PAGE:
Holiday Sales Poised for Solid but Unexciting Growth.

Dan North
Dan North

The holiday sales period is here, and for many retailers, it’s make-or-break time for the year. Currently, the background looks reasonably supportive for a modestly good holiday season:

  • Consumer confidence is near an 18 year high.
  • Hourly wage growth reached 3.1% in October, the fastest in nine years. And since labor is scarce, employers are offering more hours per week to employees, driving weekly wages up 3.4% y/y, the fastest since before the recession, the fastest in 11 years.
  • Aggregate disposable (after tax) personal income (DPI) is growing at 4.9% y/y compared to 4.7% last year at this time.
  • Aggregate personal consumption expenditures (PCE) are growing 5.0% y/y compared to 4.2% y/y.
  • Retail sales, which account for about 40% of PCE, are growing at 4.6% y/y, just above the long term average of 4.4%.
  • Prices for regular gas have fallen almost 8% in just five weeks and are now at the lowest they’ve been in seven months, providing an extra boost to disposable income just in time for the holidays.  

Given this background, most sales forecasts are around 4%-5% over last year, which is similar in range to growth in income, consumption, and retail sales.  It’s solid, but it’s not terribly exciting. Here is a summary of the outlook from various forecasters.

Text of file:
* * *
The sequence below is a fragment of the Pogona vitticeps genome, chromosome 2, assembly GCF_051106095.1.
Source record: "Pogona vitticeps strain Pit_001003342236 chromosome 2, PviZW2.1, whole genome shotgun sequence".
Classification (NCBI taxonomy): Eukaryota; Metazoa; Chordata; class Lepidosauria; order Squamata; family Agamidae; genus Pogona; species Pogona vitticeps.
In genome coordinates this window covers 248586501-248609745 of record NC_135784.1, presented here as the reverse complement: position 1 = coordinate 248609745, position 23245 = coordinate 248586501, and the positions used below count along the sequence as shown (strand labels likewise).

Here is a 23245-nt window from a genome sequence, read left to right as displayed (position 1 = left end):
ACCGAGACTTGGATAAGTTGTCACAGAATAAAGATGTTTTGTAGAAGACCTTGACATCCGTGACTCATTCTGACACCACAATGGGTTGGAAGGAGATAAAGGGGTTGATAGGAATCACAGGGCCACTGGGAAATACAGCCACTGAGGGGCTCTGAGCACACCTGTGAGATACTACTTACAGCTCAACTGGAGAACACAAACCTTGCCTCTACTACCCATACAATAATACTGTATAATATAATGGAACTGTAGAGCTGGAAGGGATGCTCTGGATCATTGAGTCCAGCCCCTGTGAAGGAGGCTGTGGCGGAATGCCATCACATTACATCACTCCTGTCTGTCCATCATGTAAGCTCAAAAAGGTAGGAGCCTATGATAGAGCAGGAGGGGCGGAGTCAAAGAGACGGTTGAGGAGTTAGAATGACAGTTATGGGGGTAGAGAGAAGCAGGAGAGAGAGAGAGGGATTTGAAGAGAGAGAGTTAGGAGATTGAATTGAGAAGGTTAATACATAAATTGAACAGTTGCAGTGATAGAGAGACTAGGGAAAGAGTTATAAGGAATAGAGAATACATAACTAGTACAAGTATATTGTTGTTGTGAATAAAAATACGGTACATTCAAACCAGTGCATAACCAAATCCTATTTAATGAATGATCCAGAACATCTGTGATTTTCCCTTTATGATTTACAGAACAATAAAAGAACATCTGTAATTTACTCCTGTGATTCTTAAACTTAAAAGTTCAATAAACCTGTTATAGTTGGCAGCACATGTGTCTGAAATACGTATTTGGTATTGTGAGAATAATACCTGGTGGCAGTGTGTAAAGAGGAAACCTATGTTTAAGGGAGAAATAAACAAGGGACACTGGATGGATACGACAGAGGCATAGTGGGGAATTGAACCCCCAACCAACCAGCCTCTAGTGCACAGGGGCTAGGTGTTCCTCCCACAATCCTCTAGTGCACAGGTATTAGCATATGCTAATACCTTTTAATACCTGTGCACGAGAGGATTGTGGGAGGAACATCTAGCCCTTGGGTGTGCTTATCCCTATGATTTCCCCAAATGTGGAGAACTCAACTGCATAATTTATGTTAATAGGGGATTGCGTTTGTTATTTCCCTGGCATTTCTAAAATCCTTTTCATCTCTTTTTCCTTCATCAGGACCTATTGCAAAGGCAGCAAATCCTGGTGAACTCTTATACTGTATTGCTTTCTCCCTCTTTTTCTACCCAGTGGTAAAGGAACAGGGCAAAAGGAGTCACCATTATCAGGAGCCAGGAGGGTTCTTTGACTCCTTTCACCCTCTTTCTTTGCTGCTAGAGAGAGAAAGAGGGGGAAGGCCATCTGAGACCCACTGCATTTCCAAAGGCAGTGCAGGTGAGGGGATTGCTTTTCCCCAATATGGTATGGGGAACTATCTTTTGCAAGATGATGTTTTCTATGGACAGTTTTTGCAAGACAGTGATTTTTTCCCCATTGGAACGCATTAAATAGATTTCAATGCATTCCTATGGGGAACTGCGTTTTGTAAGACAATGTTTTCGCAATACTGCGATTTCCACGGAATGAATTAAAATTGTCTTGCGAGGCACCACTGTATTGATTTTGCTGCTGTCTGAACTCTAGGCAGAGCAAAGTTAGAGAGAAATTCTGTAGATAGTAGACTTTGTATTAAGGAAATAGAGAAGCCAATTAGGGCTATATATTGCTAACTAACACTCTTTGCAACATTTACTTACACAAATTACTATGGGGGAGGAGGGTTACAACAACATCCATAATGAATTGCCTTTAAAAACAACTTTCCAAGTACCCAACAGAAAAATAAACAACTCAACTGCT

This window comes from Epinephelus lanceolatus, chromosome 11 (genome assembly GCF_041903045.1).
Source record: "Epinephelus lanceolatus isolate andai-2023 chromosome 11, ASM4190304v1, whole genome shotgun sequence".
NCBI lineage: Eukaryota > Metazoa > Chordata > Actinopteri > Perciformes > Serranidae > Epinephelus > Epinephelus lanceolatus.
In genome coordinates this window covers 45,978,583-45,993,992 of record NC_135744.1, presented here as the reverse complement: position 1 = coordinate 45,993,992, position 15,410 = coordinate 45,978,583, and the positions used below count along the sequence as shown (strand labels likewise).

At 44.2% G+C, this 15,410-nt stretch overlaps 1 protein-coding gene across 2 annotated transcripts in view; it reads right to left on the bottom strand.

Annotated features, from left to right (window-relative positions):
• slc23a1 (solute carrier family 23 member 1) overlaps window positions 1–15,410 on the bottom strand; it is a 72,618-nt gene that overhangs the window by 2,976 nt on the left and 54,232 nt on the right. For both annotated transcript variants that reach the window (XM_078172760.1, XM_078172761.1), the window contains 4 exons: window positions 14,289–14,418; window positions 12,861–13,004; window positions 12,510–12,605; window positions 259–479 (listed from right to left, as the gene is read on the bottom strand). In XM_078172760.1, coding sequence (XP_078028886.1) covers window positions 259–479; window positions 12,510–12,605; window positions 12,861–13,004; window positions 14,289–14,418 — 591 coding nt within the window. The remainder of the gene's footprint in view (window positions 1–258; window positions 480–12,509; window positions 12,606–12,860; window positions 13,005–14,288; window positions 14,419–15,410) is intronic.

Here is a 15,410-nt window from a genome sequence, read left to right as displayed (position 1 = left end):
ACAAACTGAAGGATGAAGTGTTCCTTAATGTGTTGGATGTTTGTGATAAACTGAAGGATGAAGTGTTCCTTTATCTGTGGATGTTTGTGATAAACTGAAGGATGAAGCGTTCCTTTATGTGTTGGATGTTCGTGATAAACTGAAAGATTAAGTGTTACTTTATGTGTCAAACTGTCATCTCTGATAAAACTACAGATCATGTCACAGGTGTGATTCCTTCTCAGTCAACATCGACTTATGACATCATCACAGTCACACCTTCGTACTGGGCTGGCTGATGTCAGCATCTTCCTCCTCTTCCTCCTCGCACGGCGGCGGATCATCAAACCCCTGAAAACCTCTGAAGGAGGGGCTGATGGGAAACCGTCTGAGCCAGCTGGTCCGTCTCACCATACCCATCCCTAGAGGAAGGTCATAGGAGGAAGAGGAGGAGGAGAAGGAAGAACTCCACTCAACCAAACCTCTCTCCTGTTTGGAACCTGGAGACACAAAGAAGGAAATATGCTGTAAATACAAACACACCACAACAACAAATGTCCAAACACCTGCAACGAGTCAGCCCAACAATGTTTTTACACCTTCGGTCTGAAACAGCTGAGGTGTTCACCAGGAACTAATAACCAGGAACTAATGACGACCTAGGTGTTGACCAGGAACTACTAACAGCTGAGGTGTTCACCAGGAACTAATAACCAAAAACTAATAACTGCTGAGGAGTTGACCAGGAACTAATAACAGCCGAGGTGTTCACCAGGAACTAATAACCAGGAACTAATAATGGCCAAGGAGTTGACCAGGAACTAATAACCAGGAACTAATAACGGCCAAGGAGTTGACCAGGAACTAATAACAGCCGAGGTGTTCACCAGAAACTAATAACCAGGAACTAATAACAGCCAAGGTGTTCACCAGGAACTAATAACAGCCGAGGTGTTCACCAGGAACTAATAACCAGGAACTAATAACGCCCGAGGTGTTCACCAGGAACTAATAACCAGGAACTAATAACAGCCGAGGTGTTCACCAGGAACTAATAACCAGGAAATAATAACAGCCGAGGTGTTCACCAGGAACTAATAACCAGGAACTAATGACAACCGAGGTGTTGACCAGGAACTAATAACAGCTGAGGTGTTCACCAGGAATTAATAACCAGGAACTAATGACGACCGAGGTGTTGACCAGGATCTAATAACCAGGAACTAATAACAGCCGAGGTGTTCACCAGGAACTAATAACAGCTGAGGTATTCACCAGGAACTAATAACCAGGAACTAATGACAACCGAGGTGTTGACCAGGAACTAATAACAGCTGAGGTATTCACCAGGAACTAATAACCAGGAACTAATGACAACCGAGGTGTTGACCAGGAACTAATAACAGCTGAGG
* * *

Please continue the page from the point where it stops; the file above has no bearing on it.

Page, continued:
The National Retail Federation’s forecast is perhaps the most often-quoted one, and although its estimate of 4.3%-4.8% increase in sales is less than last year’s 5.3% gain, it’s still more than the five year average of 3.9%. Again, solid, but unexciting.

Of course e-commerce is growing much more rapidly than overall retailing, averaging an 11.1% growth rate annually since 2010, compared to only 4.6% for overall retailing.  Not surprisingly, holiday forecasts for e-commerce are much higher as well. It’s still worth noting that e-commerce accounts for only about 10% of all retail sales.

While the forecasts above are essentially for the entire holiday period, the first actual results from the critical Black Friday are in, and they are mixed. According to Adobe Systems, internet sales surged over the Wednesday through Friday period by 26.4% from last year, to $12.3B. Adobe also reported that in-store pickups from online orders, a newer channel, rose a steep 73% over last year.

However, given the rise of online shopping, it is not a surprise then that according to Shopper Trak, foot traffic in brick and mortar stores on Thursday and Friday fell by 1% from last year. That was the fifth straight decline but was less than last year’s. A separate report from RetailNext estimated the decline at 5%-9%.

Finally, almost all retailers are facing margin pressure as wages for their workers rise, tariffs are starting to flow through to the cost of goods, and pricing pressures remain relentless with online, and now mobile, shopping.

For the consumer, the macroeconomic outlook is reasonably good, with high consumer confidence, growing income, and solid forecasts, all of which will lend support to 2019. But for retailers, the combination of margin pressure and relentless, ever-changing competition, makes the holiday forecasts less exciting than they could be.